These aren’t just stories that have happened to other people; they are lessons to be learned. Plagiarism is a huge risk that isn’t about one confined incident – it can be a permanent mark on a person’s reputation that prevents future opportunities throughout their life.


Crimesider Staff.  “Harvard wannabe tries again, lies again, puts school on resume.”  CBS News.  November 11th, 2011.  http://www.cbsnews.com/8301-504083_162-57322651-504083/harvard-wannabe-tries-again-lies-again-puts-school-on-resume/

Wikipedia. October 7th 2011.  http://en.wikipedia.org/wiki/Stephen_Glass_(reporter)


Current Events

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Written by Beth Calvano, a college English composition instructor who regularly uses Turnitin; also pursuing a doctoral degree in educational leadership. Originally published on Turnitin Blog.

The University of Phoenix uses Turnitin's plagiarism checker software in its Center for Writing Excellence. The software has guided me through a master’s program with the university and through the first courses of my doctorate degree. In the beginning of my master’s program, I used Turnitin to examine whether or not I was using too many quotes, or I was not paraphrasing well enough. As the program continued, I began to use it for checking my academic teams’ contributions. Once, at the eleventh hour of a project, I discovered that a teammate had copied and pasted his portion of the team project. I asked him review his contribution, paraphrase, and properly cite it, averting a possible low grade.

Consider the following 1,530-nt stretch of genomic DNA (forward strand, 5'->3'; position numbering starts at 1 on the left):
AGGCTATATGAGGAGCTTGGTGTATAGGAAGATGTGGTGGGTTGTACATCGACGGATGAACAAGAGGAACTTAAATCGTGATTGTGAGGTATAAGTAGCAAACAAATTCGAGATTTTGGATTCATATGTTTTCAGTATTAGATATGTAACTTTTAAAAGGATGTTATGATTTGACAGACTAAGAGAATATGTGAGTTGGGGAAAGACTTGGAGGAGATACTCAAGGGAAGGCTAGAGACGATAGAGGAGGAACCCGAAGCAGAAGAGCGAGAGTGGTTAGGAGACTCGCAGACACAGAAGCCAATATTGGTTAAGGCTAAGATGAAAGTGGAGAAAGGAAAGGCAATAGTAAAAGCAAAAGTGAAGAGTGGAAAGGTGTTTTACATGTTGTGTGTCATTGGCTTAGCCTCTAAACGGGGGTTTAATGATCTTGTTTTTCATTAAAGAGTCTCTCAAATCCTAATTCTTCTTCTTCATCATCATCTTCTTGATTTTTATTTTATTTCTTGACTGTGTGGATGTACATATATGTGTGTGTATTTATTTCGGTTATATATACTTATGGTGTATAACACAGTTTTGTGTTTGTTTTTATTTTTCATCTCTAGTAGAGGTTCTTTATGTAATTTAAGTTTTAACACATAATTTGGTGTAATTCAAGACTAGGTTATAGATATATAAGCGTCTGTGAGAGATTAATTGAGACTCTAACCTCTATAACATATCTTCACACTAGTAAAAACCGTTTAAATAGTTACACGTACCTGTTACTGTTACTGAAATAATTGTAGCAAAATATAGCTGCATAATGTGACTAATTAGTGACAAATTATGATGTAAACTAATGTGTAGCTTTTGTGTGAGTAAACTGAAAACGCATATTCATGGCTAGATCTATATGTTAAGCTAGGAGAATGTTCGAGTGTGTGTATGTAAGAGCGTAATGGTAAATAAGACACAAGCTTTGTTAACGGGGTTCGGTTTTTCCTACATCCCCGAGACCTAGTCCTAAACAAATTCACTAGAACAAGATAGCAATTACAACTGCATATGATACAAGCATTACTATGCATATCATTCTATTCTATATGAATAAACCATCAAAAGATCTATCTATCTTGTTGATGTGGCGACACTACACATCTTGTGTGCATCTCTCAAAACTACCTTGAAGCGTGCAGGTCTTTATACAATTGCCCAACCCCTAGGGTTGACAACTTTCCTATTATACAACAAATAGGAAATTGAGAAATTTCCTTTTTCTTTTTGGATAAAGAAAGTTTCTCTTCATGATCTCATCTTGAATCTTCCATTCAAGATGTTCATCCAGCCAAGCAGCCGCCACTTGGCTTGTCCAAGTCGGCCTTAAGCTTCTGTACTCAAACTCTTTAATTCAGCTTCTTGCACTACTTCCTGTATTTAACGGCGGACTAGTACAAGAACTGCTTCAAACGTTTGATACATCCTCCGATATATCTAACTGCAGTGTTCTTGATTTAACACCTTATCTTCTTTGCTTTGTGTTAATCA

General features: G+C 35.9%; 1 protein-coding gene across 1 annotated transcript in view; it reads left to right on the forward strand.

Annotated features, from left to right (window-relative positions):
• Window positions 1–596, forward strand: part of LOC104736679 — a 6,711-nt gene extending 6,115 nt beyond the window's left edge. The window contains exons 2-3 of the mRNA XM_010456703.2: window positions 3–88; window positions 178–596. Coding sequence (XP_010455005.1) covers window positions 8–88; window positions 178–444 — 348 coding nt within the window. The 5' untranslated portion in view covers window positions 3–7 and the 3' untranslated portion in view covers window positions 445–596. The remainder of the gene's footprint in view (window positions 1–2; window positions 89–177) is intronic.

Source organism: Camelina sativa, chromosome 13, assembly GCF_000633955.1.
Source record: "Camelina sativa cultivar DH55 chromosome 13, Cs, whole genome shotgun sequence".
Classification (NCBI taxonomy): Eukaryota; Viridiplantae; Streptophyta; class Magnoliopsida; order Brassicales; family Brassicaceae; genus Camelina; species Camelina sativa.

The University of Phoenix’s Student Code of Academic Integrity cites violations as plagiarism, self-plagiarism, fabrication, unauthorized assistance, copyright infringement, misrepresentation, and collusion (University of Phoenix, n.d.). Plagiarism includes copying material verbatim without citation, paraphrasing without citation, using someone else’s work (including purchased work), and the absence of proper citation for data used in a submission (University of Phoenix, n.d.).

Self-plagiarism includes work that has been previously turned-in for another class without citation. This violation surprised many of my classmates. Fabrication includes falsifying any information. Unauthorized assistance includes the use of work created by someone assisting the student, cheating, and a student using someone else to take an exam for him or her (University of Phoenix, n.d.). Copyright infringement includes the use of copyrighted material without permission, and misrepresentation includes lying to justify a missed or late assignment. Finally, collusion includes aiding or allowing another student to commit academic dishonesty (University of Phoenix, n.d.).